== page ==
Wednesday Wars (Schmidt)

Book Reviews
There are many strands in this story: the Vietnam War, air raid drills, missing soldiers, a classmate who is a Vietnamese refugee, a rescue, extreme humiliation, chalk-covered cream puffs, yellow tights with feathers in all the wrong places and a bully. In fact, so much happens I wondered whether all the seeds Schmidt planted could flower by the end. To his great credit, they do. Still, while The Wednesday Wars was one of my favorite books of the year, it wasn't written for me. Sometimes books that speak to adults miss the mark for their intended audience. To see if the novel would resonate as deeply with a child, I gave it to an avid but discriminating 10-year-old reader. His laughter, followed by repeated outbursts of "Listen to this!," answered my question.
Tanya Lee Stone - New York Times

Seventh grader, Holling Hoodhood is convinced that his teacher, Mrs. Baker, hates him. After all, her folded arms and eyes that roll with unspoken sarcasm offer ample proof, right? When Holling, the lone Presbyterian, is left in the empty classroom on Wednesday afternoons as the other Jews and Catholics are bussed to religious instruction, real vengeance begins. Mrs. Baker requires Holling to read Shakespeare, not only in class, but aloud with her, and at home for discussion the following week. This bittersweet novel set during the days of the Vietnam conflict, peace marches, racial protests, and flower children rivals the immortal Bard for tragedy and comedy. Holling narrates, as readers assimilate the 60s, developing a fresh appreciation for a country at war from the voice of a memorable hero who is battling to discover himself. Schmidt, an award-winning author in his own right, combines the student-teacher relationships reminiscent of Andrew Clements' Frindle with the angst of the middle school individualist depicted in Sue Stauffacher's Donuthead, with original flare, unfolding the past at the pace of the present. This story interweaves the issues of the period with grace and power, resulting in historical fiction both entertaining and endearing.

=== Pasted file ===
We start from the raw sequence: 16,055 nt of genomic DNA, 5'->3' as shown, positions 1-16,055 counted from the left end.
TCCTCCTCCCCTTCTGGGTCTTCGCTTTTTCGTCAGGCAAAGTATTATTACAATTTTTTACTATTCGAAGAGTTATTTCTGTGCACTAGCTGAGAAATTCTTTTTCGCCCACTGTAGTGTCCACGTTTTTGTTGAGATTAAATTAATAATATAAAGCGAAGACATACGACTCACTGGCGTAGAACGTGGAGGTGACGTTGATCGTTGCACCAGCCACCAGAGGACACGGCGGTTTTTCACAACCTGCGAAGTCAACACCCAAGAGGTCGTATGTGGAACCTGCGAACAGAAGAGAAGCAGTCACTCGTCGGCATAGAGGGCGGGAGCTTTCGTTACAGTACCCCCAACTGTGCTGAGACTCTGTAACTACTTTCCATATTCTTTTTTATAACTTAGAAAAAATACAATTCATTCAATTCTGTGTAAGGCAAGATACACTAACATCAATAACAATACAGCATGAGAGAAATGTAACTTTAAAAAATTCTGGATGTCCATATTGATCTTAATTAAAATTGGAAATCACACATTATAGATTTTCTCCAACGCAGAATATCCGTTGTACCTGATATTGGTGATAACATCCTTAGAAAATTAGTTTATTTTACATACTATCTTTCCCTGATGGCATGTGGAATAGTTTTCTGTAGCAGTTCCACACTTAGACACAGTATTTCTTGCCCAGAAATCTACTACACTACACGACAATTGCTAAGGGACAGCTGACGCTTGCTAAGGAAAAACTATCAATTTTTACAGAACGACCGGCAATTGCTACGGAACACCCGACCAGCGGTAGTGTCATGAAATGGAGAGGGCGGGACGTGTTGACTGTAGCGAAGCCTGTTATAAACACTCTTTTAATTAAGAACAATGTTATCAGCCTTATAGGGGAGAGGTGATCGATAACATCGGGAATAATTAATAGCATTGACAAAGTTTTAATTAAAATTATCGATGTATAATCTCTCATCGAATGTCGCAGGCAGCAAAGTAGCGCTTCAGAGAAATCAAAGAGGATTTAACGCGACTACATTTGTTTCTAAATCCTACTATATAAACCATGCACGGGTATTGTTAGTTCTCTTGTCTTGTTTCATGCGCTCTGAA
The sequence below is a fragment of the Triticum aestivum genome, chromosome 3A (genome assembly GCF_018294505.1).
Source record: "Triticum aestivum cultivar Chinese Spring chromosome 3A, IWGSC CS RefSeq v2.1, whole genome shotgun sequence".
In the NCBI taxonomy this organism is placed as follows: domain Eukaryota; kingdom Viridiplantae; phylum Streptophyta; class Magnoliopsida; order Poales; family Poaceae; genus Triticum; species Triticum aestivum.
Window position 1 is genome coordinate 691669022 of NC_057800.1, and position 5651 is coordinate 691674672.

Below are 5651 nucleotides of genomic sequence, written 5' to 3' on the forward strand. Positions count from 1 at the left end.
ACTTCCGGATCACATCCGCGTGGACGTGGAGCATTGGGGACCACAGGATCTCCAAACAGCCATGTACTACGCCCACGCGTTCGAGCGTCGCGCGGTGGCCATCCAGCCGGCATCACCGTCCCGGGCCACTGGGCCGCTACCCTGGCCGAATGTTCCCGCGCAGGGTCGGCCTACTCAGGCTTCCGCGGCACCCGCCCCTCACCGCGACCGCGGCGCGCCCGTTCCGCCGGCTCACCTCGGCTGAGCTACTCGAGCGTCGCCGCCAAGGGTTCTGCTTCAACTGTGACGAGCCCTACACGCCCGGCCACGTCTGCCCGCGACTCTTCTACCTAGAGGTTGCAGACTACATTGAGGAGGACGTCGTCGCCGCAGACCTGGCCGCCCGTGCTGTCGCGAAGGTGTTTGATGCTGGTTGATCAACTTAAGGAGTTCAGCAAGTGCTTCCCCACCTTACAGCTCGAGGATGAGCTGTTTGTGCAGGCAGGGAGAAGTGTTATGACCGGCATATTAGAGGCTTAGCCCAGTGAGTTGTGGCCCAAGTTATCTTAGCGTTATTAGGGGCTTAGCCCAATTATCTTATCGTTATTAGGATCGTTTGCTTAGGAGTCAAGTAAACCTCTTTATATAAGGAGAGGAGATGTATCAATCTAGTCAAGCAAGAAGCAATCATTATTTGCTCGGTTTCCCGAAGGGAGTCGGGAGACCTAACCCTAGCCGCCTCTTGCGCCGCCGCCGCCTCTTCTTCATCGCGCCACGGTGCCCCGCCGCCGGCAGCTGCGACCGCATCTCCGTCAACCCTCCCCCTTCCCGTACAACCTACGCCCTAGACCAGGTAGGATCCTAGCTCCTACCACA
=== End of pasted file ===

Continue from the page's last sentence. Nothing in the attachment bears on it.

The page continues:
Children's Literature

Seventh grader Holling Hoodhood lives in the Long Island suburbs in the Perfect House with his less-than-perfect, architect father, his subservient mother, and his flower-child sister. On Wednesday afternoon, half of his class leaves for Hebrew School at Temple Beth-El while the other half goes to catechism. Holling is the lone Presbyterian so he stays behind with his teacher, Ms. Baker, whom Holling knows hates him. She introduces him to the plays of William Shakespeare, an assignment that Holling assumes is punishment but which actually enhances his life. There is a lot going on in this novel not all related to the politics of the turbulent 1960s. The assassinations of Martin Luther King, Bobby Kennedy, and the unpopular Vietnam War play a part in Holling's seventh grade year but so do two rats, Sycorax and Calliban, with their clacking yellow teeth; a part as Ariel in yellow tights; a track team; bullying and racism; a camping trip; and disappointment in a first love. Ms. Baker gently guides him through everything even as she brokenheartedly deals with the news that her husband is MIA. This novel is funny, warm, sad, and touching all at the same time. Holling Hoodhood will live with the reader for a very long time after he finishes seventh grade and learns "to thine self be true."